We’ve all seen the explosion of online and TV offers for ‘insane workouts‘. Something in pop culture seems to have created a sudden demand for extreme or insane workouts and they are all aimed at young males.
I can’t wait for this fad and the related ‘boot camp workouts’ to blow over.
Common Elements of Insane Workouts
Often these insane workouts are built around one exercise that claims to offer special results or whole-body conditioning. Push-ups are a common one as are variations of jumping squats or burpees or just swinging a 19th century kettlebell – all of them, apparently, represent insane workouts.
Basically, the promoters of these insane workouts want you to believe that you can cram months of muscle growth time into a few weeks by performing saturation workouts daily. These insane workouts usually require daily exercise and that’s how – they claim – you get the fast results that normally take longer.
They never talk about the added risk of serious injury because of fatigue or from the plyometric jumping that greatly multiplies shear forces on tendons, ligaments and joints. They never talk about recovery time because insane workouts are built around not giving you more than 23 hours of recovery time.
These insane workouts also never talk about progressive overload because they usually don’t provide any. When you do a push-up you lift approximately 70% of your bodyweight. After a month of insane workouts push-ups you still only lift 70% of your bodyweight. You can add volume but you never add intensity.
Apparently the insanity consists of adding more and more volume without adding increased recovery time. So they’re right about that part being insane.
It’s Insane Workouts for an Economic Recession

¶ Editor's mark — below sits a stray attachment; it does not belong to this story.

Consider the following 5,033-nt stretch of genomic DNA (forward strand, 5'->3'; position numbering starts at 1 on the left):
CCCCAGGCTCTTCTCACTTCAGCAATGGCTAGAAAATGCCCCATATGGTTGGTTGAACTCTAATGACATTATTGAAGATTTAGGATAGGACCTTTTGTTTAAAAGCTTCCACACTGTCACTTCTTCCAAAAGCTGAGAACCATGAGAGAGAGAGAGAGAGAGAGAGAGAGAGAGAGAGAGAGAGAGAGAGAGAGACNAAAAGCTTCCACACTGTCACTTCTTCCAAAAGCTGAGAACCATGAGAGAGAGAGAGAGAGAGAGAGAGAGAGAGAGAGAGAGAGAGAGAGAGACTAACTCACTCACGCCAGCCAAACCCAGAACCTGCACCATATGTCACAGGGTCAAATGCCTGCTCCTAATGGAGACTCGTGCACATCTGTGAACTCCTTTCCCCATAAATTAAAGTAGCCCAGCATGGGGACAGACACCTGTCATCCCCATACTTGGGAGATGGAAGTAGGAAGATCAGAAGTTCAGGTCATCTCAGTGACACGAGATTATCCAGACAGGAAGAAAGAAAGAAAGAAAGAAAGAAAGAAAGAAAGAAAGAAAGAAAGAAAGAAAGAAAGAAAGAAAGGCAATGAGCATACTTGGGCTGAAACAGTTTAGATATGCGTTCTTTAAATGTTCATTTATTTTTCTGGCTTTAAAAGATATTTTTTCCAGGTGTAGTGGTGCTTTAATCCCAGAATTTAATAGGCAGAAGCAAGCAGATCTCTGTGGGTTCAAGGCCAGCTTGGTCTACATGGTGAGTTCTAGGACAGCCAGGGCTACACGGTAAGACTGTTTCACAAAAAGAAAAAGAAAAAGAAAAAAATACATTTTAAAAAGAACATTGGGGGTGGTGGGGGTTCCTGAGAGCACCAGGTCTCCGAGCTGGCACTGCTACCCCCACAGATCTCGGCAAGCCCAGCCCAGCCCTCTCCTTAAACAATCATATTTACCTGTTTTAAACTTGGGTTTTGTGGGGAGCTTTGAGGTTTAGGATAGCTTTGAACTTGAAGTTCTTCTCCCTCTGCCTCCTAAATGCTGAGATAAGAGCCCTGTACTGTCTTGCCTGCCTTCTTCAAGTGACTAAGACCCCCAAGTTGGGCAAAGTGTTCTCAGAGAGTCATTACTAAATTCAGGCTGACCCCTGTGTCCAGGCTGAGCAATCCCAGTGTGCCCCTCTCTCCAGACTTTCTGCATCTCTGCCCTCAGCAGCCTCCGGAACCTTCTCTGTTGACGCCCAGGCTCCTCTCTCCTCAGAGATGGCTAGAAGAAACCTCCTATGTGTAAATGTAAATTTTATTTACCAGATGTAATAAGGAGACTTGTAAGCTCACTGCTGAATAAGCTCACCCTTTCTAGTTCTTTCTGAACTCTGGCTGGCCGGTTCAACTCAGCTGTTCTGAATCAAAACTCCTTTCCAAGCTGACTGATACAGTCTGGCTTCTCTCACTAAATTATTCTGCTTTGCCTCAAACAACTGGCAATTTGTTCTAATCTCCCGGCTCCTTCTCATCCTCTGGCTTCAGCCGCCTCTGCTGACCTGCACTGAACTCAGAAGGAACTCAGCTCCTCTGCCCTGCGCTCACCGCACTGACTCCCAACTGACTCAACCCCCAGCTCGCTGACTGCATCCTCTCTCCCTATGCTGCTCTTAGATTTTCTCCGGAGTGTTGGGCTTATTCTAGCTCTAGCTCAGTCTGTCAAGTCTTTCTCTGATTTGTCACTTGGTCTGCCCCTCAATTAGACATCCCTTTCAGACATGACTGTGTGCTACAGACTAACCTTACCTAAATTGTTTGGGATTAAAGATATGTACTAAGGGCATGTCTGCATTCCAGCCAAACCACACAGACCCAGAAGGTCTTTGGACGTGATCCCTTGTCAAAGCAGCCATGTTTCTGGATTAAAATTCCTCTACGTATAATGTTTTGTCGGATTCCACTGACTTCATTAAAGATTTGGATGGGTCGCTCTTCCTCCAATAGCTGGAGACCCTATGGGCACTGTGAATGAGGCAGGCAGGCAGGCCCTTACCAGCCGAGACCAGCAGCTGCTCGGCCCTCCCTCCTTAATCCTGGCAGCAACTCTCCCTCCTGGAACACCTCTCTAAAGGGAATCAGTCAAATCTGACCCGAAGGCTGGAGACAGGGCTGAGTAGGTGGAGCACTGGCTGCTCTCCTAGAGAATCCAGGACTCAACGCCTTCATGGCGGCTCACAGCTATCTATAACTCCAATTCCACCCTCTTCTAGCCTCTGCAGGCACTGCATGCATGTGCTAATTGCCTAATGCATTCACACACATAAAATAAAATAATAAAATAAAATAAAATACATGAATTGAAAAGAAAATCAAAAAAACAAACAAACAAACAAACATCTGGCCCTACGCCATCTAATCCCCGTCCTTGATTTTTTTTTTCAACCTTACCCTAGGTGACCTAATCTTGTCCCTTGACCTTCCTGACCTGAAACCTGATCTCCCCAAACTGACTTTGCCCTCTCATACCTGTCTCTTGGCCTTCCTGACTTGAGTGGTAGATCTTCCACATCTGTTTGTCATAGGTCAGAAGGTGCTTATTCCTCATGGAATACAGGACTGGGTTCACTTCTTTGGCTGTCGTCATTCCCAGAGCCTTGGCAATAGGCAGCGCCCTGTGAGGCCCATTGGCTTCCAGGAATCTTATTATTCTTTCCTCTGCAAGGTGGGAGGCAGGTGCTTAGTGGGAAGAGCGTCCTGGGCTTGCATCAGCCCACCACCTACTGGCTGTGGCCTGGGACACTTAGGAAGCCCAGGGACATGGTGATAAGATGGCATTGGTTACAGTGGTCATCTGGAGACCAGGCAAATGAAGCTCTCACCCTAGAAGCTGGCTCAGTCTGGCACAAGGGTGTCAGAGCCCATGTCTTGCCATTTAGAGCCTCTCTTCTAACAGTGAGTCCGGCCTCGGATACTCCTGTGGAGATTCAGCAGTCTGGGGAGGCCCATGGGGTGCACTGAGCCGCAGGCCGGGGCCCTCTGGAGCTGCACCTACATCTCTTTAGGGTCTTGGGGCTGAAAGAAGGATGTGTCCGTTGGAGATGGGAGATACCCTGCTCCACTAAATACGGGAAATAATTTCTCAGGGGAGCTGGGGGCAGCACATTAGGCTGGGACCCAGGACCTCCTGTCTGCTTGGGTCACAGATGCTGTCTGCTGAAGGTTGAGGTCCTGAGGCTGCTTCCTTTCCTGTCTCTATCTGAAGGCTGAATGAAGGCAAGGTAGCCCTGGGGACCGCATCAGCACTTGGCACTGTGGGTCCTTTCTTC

A hallmark of nearly all of these insane workouts is that they are sold as requiring no exercise equipment or perhaps one cheap item like a 19th century kettlebell or a colorful Swiss ball.
I think it’s because of the people who say they can’t afford a gym membership or to buy weights for their home during these hard economic times. So the savvy marketers come up with ‘insane workouts‘ that ‘don’t require any weights‘.
Never mind the inescapable truth of the physics behind creating high intensity muscular overload – just type up some screaming ad copy and tell people all they need is one of these new programs and they’ll be as fit as a US Army Ranger in 30 days. Sure.
The Dirty Secret of Insane Workouts
Here is something only insiders know about these insane workout promotions. Many of these high profile promos are nothing but lead-generation programs for nutritional supplement sales. The programs are sold at a loss or near-loss just to get the names and other information of people interested in fitness.
Then – after the insane workout has failed you – the marketers are ready to tell you about how you failed because you aren’t using their special protein or their Insane Workout Secret Formula Mass Gain tablets. Or whatever. From start to finish it’s just this year’s scheme to get your money and deliver nothing in return.
The Definition of Insane Workouts
Remember the colloquial definition of insane? “Doing the same thing over and over and expecting a different result.” In my view, that’s what all these insane workouts are dishing out. Another more or less conventional workout that does not generate high intensity muscular overload, does not ensure progressive overload and does not vary the recovery time to allow for progression and new muscle to grow.
Truly an insane workout!
Their best prospect is an uninformed consumer who looks at the hype and doesn’t know the underlying principles and facts.
Train with your brain and avoid insane workouts and the chronic overtraining, injuries and wasted money that go along with them.